The day before its long-awaited IPO, Compass filed an amended S-1 with the U.S. Securities and Exchange Commission (SEC) that revealed weakened expectations for its foray into the public markets.
Compass, which will trade under the ticker COMP on the New York Stock Exchange, slashed its initial Class A common stock offering from 36 million to 25 million shares and dropped the price per share from $23 to $26 to a lower $18 to $19 per share price range. As a result, Compass will raise between $450 million and $475 million on IPO day — a steep drop from the previous goal of $828 million to $936 million laid out in the initial S-1 filing.
The company is expected to set a final price for its stock later today, with trading on NYSE expected to begin tomorrow.
The new pricing suggests a valuation of Compass after IPO of just over $7 billion, a drop from the roughly $10 billion expected at the previous stock valuation.
The amended S-1 also notes that Compass CEO Robert Reffkin has indicated an interest in purchasing up to $18.5 million in shares of the common stock at the public offering price, while previous investors including SoftBank are expected to add an additional $140 million in shares at that price as well.
In a March 5 Twitter thread, Sapphire Ventures partner and Side Real Estate board member Paul Levine explained the success of Compass’ IPO hinged on whether institutional investors would believe the company’s story as a tech company or evaluate them as a traditional brokerage alongside Realogy or RE/MAX.
Levine compared Compass to eXp and Redfin, which are currently valued at $6.3 billion (3.5 x 2020 revenue) and $6.8 billion (7.7 x 2020 revenue), respectively. Levine then calculated his own valuation using eXp and Redfin’s multiples, which led to a staggering result far above Compass’ initial $10B valuation.
“If Compass is valued at the same multiple as EXPI, this implies a $13B market cap for Compass,” Levine said in his series of March 5 tweets. “At Redfin’s higher multiple, this implies a $28.7B market cap. I believe $15-20B is the likely range.”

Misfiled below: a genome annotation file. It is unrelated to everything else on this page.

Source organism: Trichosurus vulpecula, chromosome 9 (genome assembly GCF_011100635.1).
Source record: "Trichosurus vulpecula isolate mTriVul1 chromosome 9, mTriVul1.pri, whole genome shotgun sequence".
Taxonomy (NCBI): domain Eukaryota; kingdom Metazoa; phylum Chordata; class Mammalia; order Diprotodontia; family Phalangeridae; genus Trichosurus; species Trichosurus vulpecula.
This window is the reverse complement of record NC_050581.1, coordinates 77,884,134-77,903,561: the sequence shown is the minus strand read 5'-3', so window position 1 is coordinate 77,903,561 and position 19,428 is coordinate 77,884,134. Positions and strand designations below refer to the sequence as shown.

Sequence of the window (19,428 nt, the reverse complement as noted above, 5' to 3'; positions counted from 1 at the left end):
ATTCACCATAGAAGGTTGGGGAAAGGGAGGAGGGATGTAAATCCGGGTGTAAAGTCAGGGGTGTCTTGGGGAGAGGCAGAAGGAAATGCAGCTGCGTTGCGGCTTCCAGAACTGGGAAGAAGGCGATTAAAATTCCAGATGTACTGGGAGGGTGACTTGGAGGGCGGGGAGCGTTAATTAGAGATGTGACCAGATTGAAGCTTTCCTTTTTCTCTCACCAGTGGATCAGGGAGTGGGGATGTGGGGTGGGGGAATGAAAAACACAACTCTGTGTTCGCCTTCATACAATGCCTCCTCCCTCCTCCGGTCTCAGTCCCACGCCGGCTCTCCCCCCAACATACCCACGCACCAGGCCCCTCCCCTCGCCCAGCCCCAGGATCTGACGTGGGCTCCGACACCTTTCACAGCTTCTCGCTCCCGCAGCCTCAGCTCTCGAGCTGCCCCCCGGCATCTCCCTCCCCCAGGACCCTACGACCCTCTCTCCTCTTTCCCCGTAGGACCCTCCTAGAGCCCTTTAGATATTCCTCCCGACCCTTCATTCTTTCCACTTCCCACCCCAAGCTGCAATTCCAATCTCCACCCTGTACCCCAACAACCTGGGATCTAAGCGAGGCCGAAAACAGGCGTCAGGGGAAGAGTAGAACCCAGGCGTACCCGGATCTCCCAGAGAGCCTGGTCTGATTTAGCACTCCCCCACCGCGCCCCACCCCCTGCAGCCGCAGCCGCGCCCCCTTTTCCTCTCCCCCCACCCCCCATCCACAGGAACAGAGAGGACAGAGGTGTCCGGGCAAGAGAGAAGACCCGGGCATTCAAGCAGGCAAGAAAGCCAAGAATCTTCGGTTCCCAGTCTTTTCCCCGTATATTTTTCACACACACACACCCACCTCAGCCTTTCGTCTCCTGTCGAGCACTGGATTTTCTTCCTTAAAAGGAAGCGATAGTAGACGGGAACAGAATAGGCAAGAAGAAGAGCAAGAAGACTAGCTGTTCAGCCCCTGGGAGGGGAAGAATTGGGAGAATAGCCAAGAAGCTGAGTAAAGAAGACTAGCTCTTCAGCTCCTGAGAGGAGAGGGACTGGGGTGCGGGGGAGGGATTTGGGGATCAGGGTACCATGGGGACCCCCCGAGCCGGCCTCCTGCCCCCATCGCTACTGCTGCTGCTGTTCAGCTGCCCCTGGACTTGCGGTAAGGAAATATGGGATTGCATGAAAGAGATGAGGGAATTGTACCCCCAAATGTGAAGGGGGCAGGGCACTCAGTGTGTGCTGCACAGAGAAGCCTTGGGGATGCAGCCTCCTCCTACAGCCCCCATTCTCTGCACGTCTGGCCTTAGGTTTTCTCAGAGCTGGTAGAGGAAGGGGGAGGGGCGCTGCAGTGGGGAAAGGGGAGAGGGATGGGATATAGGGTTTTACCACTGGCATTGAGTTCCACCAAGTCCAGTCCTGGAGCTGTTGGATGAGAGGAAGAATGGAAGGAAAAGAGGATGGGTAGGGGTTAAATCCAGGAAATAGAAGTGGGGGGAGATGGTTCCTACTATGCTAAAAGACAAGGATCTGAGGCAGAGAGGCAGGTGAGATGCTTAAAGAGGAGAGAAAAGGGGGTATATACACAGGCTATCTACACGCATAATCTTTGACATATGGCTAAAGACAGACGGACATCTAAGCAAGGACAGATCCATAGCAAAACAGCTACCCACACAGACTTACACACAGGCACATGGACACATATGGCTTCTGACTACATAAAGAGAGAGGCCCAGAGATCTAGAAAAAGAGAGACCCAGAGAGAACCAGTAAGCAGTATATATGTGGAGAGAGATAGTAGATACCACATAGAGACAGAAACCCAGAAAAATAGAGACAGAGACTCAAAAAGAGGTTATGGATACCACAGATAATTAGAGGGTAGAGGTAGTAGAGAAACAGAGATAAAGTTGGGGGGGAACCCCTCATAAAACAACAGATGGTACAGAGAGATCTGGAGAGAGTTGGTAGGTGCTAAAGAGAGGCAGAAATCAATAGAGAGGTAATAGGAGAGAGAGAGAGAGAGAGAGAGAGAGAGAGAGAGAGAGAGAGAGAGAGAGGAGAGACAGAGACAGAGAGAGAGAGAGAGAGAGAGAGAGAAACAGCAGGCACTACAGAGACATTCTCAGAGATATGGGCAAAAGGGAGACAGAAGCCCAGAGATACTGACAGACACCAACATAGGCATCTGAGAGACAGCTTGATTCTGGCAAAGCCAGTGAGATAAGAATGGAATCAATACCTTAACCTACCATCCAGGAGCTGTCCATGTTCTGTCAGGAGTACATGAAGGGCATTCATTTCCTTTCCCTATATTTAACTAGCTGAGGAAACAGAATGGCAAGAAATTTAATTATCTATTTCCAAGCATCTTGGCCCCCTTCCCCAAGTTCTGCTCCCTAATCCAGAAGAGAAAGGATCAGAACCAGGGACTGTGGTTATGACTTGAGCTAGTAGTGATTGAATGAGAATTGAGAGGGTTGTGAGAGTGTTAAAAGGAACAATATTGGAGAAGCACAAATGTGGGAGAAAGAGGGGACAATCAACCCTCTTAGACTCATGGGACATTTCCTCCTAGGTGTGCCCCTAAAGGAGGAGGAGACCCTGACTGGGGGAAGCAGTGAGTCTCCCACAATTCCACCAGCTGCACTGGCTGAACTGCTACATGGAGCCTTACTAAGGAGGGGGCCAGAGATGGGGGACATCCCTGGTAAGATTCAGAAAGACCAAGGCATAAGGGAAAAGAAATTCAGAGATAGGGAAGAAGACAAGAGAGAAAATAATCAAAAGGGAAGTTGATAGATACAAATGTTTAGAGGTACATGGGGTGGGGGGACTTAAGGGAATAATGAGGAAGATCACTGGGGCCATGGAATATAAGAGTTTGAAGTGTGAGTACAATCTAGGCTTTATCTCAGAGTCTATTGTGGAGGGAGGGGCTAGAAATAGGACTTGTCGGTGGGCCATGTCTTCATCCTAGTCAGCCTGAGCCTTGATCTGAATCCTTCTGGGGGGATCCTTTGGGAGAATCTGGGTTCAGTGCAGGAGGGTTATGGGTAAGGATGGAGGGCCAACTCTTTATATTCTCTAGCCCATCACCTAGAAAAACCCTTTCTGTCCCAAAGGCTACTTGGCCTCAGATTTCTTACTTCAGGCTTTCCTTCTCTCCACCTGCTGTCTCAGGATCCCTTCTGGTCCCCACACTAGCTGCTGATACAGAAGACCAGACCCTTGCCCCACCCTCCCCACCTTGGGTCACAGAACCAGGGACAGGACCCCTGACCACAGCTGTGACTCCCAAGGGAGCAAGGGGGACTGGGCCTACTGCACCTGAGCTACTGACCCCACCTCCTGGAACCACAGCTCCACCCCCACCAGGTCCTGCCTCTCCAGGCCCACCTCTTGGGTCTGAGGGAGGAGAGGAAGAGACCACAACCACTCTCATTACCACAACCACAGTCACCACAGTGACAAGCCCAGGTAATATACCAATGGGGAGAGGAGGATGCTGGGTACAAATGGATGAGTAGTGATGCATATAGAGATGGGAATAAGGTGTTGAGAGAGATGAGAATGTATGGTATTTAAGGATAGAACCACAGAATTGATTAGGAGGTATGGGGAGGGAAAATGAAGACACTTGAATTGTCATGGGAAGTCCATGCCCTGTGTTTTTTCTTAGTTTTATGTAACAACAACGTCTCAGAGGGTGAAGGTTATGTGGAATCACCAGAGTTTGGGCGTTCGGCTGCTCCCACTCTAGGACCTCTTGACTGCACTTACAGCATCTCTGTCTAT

However, Levine said the market cap could be lower if investors ultimately value Compass along the lines of Realogy and RE/MAX, whose market caps are currently at $1.78B and $1.19B, respectively. But, if they’re valued more as peers of Zillow, Redfin, eXp and Opendoor, Levine said it could bode well for Compass’ future.
“Public investors have been very good to category peers Zillow (+165 percent), Redfin (+129 percent), eXp (+854 percent), and Opendoor (+125 percent) over the past year,” he added. “We’ll soon see how Compass fares!”
However, it seems that investors didn’t buy the story during Compass’ roadshow to gauge interest and determine a final price per share.
“During and after the roadshow the underwriters gauge demand for a company’s stock by receiving bids from institutional investors,” an IPOhub explainer read. “This process, known as book building, helps underwriters know how to set the final offering price—the price at which the shares will be sold to institutional investors.”
“The bids will almost always exceed the number of shares available; which is known as oversubscription,” it added. “In fact, if the book is not oversubscribed the company will likely have to drop the offering price to sell all the shares planned in the offering.”
Stay tuned to Inman for a complete guide to what to watch for as Compass completes its IPO, coming later today.